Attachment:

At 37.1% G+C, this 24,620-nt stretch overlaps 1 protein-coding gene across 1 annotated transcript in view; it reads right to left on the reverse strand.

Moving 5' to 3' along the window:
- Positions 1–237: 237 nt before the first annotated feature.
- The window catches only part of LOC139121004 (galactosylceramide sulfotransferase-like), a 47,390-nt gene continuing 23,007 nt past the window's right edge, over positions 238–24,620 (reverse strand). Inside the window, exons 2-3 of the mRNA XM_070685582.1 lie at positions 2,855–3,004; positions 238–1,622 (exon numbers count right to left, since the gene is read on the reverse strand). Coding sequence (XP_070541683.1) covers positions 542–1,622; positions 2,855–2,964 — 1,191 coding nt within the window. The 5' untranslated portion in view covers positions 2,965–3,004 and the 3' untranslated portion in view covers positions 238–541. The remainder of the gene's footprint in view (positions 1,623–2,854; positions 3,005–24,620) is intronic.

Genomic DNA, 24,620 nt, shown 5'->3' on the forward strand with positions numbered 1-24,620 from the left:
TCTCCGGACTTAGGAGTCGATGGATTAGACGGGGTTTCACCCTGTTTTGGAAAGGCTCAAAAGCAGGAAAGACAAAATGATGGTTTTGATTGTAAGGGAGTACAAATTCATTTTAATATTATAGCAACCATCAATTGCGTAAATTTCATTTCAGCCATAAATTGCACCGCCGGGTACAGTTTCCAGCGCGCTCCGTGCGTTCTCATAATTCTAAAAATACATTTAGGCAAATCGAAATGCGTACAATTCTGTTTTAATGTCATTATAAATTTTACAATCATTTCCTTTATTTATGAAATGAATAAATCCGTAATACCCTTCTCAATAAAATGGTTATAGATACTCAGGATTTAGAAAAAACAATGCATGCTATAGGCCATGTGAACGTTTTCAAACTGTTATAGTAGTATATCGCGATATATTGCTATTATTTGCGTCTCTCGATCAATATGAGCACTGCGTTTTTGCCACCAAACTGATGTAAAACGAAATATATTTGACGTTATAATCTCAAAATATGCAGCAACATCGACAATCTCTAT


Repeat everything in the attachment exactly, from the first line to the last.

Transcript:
At 37.1% G+C, this 24,620-nt stretch overlaps 1 protein-coding gene across 1 annotated transcript in view; it reads right to left on the reverse strand.

Moving 5' to 3' along the window:
- Positions 1–237: 237 nt before the first annotated feature.
- The window catches only part of LOC139121004 (galactosylceramide sulfotransferase-like), a 47,390-nt gene continuing 23,007 nt past the window's right edge, over positions 238–24,620 (reverse strand). Inside the window, exons 2-3 of the mRNA XM_070685582.1 lie at positions 2,855–3,004; positions 238–1,622 (exon numbers count right to left, since the gene is read on the reverse strand). Coding sequence (XP_070541683.1) covers positions 542–1,622; positions 2,855–2,964 — 1,191 coding nt within the window. The 5' untranslated portion in view covers positions 2,965–3,004 and the 3' untranslated portion in view covers positions 238–541. The remainder of the gene's footprint in view (positions 1,623–2,854; positions 3,005–24,620) is intronic.

Genomic DNA, 24,620 nt, shown 5'->3' on the forward strand with positions numbered 1-24,620 from the left:
TCTCCGGACTTAGGAGTCGATGGATTAGACGGGGTTTCACCCTGTTTTGGAAAGGCTCAAAAGCAGGAAAGACAAAATGATGGTTTTGATTGTAAGGGAGTACAAATTCATTTTAATATTATAGCAACCATCAATTGCGTAAATTTCATTTCAGCCATAAATTGCACCGCCGGGTACAGTTTCCAGCGCGCTCCGTGCGTTCTCATAATTCTAAAAATACATTTAGGCAAATCGAAATGCGTACAATTCTGTTTTAATGTCATTATAAATTTTACAATCATTTCCTTTATTTATGAAATGAATAAATCCGTAATACCCTTCTCAATAAAATGGTTATAGATACTCAGGATTTAGAAAAAACAATGCATGCTATAGGCCATGTGAACGTTTTCAAACTGTTATAGTAGTATATCGCGATATATTGCTATTATTTGCGTCTCTCGATCAATATGAGCACTGCGTTTTTGCCACCAAACTGATGTAAAACGAAATATATTTGACGTTATAATCTCAAAATATGCAGCAACATCGACAATCTCTAT